Bladderpod | Missouri Botanical Garden

Missouri Bladderpod - physaria fioiformis

Missouri Botanical Garden is currently conducting a range-wide population genetics study of bladderpod (Physaria filiformis) using microsatellite markers.

The bladderpod (also known Missouri bladderpod and Limestoneglade Bladderpod) is a sun-loving annual that occupies limestone, dolomite, or shale glades, which are sparsely vegetated grasslands with shallow soils and exposed bedrock. Known from the limestone glades of the Springfield Plateau area of southwestern Missouri and from parts of Arkansas. The species is currently known from about 60 sites (in 1987, when the species was listed endangered, only 9 sites where known); further inventories may continue to uncover additional populations. Population sizes fluctuate greatly, but may reach half a million in the most favorable years. Populations may face significant threats from exotic plant species, especially Bromus tectorum, and from fire suppression and subsequent woody plant encroachment.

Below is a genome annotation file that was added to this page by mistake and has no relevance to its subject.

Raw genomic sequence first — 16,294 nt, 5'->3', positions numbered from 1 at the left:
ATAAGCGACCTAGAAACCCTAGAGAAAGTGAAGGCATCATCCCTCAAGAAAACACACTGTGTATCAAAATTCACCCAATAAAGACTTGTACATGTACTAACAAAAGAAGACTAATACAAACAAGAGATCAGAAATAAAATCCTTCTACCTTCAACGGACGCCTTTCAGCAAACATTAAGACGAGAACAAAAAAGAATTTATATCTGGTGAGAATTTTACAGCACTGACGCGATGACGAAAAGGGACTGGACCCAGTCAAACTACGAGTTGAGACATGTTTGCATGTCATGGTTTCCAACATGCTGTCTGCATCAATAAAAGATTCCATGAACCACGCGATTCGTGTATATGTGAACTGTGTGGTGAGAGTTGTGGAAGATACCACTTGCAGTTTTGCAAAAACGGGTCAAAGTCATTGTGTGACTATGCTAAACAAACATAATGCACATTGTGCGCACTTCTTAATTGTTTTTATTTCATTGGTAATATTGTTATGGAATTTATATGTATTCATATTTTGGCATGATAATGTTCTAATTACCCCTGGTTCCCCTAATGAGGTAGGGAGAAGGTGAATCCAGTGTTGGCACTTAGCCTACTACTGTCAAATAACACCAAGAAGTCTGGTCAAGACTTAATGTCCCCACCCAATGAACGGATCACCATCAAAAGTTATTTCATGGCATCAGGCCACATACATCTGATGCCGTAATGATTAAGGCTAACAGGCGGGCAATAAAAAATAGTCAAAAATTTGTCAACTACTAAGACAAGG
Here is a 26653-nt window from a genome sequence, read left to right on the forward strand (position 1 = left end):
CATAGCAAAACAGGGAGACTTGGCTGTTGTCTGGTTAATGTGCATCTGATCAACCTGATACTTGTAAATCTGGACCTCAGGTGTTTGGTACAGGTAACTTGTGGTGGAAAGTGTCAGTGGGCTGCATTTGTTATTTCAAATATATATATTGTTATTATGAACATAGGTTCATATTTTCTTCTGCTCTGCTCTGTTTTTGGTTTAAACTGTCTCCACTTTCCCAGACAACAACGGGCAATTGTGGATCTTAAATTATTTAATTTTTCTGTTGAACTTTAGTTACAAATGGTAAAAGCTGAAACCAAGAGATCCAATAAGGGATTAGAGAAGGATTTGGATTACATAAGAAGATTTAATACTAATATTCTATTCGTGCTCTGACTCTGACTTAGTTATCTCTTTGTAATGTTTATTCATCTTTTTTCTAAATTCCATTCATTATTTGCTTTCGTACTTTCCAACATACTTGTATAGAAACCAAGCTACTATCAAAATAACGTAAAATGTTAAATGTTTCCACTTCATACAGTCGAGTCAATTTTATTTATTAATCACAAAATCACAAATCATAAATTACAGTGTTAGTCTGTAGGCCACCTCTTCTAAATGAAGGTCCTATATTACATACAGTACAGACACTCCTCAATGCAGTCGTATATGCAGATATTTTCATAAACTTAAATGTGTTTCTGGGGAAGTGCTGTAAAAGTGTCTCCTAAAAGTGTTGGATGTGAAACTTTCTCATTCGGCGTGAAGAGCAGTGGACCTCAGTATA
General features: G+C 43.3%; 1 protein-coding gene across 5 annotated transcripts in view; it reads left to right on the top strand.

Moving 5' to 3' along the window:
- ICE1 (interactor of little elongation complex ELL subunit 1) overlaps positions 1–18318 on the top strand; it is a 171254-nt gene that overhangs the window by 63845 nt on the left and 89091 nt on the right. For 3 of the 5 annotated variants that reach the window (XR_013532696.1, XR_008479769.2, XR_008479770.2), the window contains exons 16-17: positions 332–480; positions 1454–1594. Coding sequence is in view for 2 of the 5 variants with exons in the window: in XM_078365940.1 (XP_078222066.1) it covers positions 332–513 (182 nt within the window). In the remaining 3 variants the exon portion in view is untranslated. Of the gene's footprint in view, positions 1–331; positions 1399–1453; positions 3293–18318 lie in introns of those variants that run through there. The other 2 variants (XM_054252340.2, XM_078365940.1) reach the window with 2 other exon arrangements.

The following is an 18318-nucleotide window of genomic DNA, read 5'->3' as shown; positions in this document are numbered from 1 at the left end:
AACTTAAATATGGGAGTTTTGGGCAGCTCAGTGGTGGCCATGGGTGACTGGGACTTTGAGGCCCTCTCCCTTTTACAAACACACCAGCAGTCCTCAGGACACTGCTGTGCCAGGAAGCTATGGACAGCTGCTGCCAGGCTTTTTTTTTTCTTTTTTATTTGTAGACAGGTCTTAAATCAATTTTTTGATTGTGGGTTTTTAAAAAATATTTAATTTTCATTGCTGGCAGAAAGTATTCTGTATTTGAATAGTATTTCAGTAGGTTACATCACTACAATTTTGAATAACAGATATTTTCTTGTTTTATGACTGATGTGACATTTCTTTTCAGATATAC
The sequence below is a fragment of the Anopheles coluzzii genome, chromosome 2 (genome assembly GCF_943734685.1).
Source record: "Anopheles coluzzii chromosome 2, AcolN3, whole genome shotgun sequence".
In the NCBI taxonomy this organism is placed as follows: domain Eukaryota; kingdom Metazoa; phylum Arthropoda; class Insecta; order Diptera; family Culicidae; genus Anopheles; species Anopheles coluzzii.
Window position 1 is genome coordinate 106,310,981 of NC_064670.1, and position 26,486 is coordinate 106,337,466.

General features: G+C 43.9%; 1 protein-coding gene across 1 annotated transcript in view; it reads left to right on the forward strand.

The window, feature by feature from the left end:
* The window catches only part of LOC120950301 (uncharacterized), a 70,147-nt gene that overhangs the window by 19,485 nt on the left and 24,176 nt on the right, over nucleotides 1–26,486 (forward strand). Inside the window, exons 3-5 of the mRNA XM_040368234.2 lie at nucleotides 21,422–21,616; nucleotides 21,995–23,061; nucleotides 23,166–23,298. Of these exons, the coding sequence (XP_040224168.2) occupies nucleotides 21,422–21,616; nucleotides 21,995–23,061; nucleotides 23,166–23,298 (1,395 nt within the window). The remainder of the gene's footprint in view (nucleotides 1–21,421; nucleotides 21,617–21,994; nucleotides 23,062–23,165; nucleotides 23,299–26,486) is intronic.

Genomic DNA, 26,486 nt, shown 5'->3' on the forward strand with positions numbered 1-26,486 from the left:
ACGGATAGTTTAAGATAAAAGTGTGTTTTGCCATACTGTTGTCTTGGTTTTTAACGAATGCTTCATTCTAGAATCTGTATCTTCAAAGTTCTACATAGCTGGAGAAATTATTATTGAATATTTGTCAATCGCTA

The Missouri Botanical Garden currently maintains 59 seed-bank accessions. In 2017-18, MBG is seed-banking populations using newly generated genetic data to guide sampling. We thank them from their important contributions to CPC!

The conservation experts at CPC participating institutions such as the Missouri Botanical Garden share their in-depth conservation expertise about rare plants through CPC’s National Collection Plant Profiles.  

Learn more about the Bladderpod.

Missouri Botanical Garden

photo credit: Steve Frank

Bladderpod photo credit: John Moore © 2015

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By | 2018-02-14T18:13:48+00:00 January 11th, 2018|0 Comments

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